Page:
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Acta Neuropathol. 1996 Sep;92(3):217-31.

Recent advances in defining the neuropathology of schizophrenia.

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Department of Psychiatry, University of Pennsylvania School of Medicine, Philadelphia 19104-4283, USA.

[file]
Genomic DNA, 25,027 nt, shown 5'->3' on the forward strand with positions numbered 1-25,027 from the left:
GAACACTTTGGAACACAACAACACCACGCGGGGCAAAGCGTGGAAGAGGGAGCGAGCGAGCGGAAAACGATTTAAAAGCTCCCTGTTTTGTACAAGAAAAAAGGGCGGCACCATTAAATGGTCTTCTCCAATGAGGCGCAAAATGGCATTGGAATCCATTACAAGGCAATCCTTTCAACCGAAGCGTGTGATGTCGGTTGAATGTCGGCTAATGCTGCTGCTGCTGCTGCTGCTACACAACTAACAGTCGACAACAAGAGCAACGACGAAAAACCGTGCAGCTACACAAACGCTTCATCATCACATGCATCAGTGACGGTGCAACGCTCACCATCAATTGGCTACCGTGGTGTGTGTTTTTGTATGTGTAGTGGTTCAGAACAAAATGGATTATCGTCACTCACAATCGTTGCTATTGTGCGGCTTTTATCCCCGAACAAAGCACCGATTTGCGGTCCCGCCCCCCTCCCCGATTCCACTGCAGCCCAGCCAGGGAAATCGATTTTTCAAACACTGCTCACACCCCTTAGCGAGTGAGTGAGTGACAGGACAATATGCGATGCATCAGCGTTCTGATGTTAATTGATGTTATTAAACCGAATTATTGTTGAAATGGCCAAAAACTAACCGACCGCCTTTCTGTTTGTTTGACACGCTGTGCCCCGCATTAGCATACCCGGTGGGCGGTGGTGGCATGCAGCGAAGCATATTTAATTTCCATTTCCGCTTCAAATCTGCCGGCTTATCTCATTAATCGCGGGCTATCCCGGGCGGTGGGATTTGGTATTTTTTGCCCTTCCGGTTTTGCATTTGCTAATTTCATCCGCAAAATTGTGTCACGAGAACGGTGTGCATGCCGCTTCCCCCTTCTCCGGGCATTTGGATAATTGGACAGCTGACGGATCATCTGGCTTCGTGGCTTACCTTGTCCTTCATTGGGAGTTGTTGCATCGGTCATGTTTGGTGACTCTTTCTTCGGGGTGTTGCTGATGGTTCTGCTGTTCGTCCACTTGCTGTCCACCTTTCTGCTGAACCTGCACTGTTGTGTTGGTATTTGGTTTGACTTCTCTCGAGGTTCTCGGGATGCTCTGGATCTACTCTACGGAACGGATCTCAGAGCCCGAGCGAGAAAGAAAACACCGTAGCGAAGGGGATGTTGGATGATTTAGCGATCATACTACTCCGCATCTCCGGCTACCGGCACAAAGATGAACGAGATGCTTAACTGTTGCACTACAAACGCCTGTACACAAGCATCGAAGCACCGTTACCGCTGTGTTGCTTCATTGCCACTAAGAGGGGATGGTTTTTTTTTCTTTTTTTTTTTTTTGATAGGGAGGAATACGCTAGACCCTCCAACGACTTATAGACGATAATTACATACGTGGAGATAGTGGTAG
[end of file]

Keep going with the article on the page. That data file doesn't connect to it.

The search for the defining neuropathology of schizophrenia continues to be one of the highest priority areas of research into this severely debilitating and common neuropsychiatric disorder. While lesions that are diagnostic of the disorder have not yet been identified, recent efforts employing molecule-specific probes and quantitative methods of analysis have enumerated many potentially important findings in the brains of patients with schizophrenia that warrant confirmation and elucidation. In this review, the major findings of six broad areas of neuropathological investigation are summarized and discussed. While substantial controversy exists in all areas, in sum: (1) diagnostic neuropathological investigations find only assorted and nonspecific abnormalities in the brains of schizophrenics that are likely to be representative of lesions found in age-compatible control groups; (2) morphometric studies of gross structures generally confirm the clinical in vivo neuroimaging findings of enlarged ventricles, decreased size of ventromedial temporal lobe structures, and decreased parahippocampal cortical thickness; (3) morphometric microscopy studies find frequent alterations in neuron density and decreased neuron size in limbic, temporal, and frontal regions; (4) investigations of connectivity are at an early stage but describe abnormal dendritic spine densities in the cortex, various changes in synaptic vesicle protein expression in limbic, temporal, and frontal cortices, and alterations in glutamatergic, catecholaminergic, and intrinsic innervation in anterior cingulate cortex- together, these findings suggest a "miswiring" in the schizophrenic brain; (5) investigations of aberrant neurodevelopment in schizophrenia describe abnormalities in cortical cytoarchitecture and several developmentally regulated proteins in the hippocampal region suggesting abnormal neuronal migration, differentiation, and/or cell pruning; and (6) studies of neurodegeneration and neural injury find a general lack of neurodegenerative disease lesions or ongoing astrocytosis that would indicate post-maturational neural injury.

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